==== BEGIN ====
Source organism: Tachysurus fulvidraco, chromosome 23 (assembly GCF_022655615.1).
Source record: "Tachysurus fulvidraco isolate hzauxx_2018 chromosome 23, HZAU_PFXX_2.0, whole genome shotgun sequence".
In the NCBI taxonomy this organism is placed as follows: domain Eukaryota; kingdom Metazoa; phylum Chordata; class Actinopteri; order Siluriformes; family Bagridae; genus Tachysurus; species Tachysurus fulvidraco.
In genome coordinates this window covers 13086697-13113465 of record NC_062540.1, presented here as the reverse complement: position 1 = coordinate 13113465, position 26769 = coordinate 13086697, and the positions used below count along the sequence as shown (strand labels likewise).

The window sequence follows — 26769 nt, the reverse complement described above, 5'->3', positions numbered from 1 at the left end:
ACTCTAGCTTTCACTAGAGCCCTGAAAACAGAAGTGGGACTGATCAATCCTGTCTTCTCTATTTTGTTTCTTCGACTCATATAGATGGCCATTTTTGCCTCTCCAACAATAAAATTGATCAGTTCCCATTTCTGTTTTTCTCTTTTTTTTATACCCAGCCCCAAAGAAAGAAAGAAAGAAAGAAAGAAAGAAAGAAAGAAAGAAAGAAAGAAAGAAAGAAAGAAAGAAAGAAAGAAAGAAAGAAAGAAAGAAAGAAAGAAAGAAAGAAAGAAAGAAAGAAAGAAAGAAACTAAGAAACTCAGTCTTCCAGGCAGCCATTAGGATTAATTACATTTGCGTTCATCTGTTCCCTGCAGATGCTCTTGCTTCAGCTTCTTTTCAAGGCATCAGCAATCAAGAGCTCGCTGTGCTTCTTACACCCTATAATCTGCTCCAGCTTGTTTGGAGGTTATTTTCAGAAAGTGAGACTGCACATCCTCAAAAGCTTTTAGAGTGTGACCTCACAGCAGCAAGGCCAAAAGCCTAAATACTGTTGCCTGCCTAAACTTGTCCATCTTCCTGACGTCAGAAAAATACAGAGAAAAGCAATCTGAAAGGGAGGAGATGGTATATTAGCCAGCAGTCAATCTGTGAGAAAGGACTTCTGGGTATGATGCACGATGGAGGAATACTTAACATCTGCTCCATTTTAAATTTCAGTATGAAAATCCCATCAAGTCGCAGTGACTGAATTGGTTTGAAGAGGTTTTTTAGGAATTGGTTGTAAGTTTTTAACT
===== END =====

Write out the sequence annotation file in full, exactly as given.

Source organism: Tachysurus fulvidraco, chromosome 23 (assembly GCF_022655615.1).
Source record: "Tachysurus fulvidraco isolate hzauxx_2018 chromosome 23, HZAU_PFXX_2.0, whole genome shotgun sequence".
In the NCBI taxonomy this organism is placed as follows: domain Eukaryota; kingdom Metazoa; phylum Chordata; class Actinopteri; order Siluriformes; family Bagridae; genus Tachysurus; species Tachysurus fulvidraco.
In genome coordinates this window covers 13086697-13113465 of record NC_062540.1, presented here as the reverse complement: position 1 = coordinate 13113465, position 26769 = coordinate 13086697, and the positions used below count along the sequence as shown (strand labels likewise).

The window sequence follows — 26769 nt, the reverse complement described above, 5'->3', positions numbered from 1 at the left end:
ACTCTAGCTTTCACTAGAGCCCTGAAAACAGAAGTGGGACTGATCAATCCTGTCTTCTCTATTTTGTTTCTTCGACTCATATAGATGGCCATTTTTGCCTCTCCAACAATAAAATTGATCAGTTCCCATTTCTGTTTTTCTCTTTTTTTTATACCCAGCCCCAAAGAAAGAAAGAAAGAAAGAAAGAAAGAAAGAAAGAAAGAAAGAAAGAAAGAAAGAAAGAAAGAAAGAAAGAAAGAAAGAAAGAAAGAAAGAAAGAAAGAAAGAAAGAAAGAAAGAAAGAAAGAAACTAAGAAACTCAGTCTTCCAGGCAGCCATTAGGATTAATTACATTTGCGTTCATCTGTTCCCTGCAGATGCTCTTGCTTCAGCTTCTTTTCAAGGCATCAGCAATCAAGAGCTCGCTGTGCTTCTTACACCCTATAATCTGCTCCAGCTTGTTTGGAGGTTATTTTCAGAAAGTGAGACTGCACATCCTCAAAAGCTTTTAGAGTGTGACCTCACAGCAGCAAGGCCAAAAGCCTAAATACTGTTGCCTGCCTAAACTTGTCCATCTTCCTGACGTCAGAAAAATACAGAGAAAAGCAATCTGAAAGGGAGGAGATGGTATATTAGCCAGCAGTCAATCTGTGAGAAAGGACTTCTGGGTATGATGCACGATGGAGGAATACTTAACATCTGCTCCATTTTAAATTTCAGTATGAAAATCCCATCAAGTCGCAGTGACTGAATTGGTTTGAAGAGGTTTTTTAGGAATTGGTTGTAAGTTTTTAACT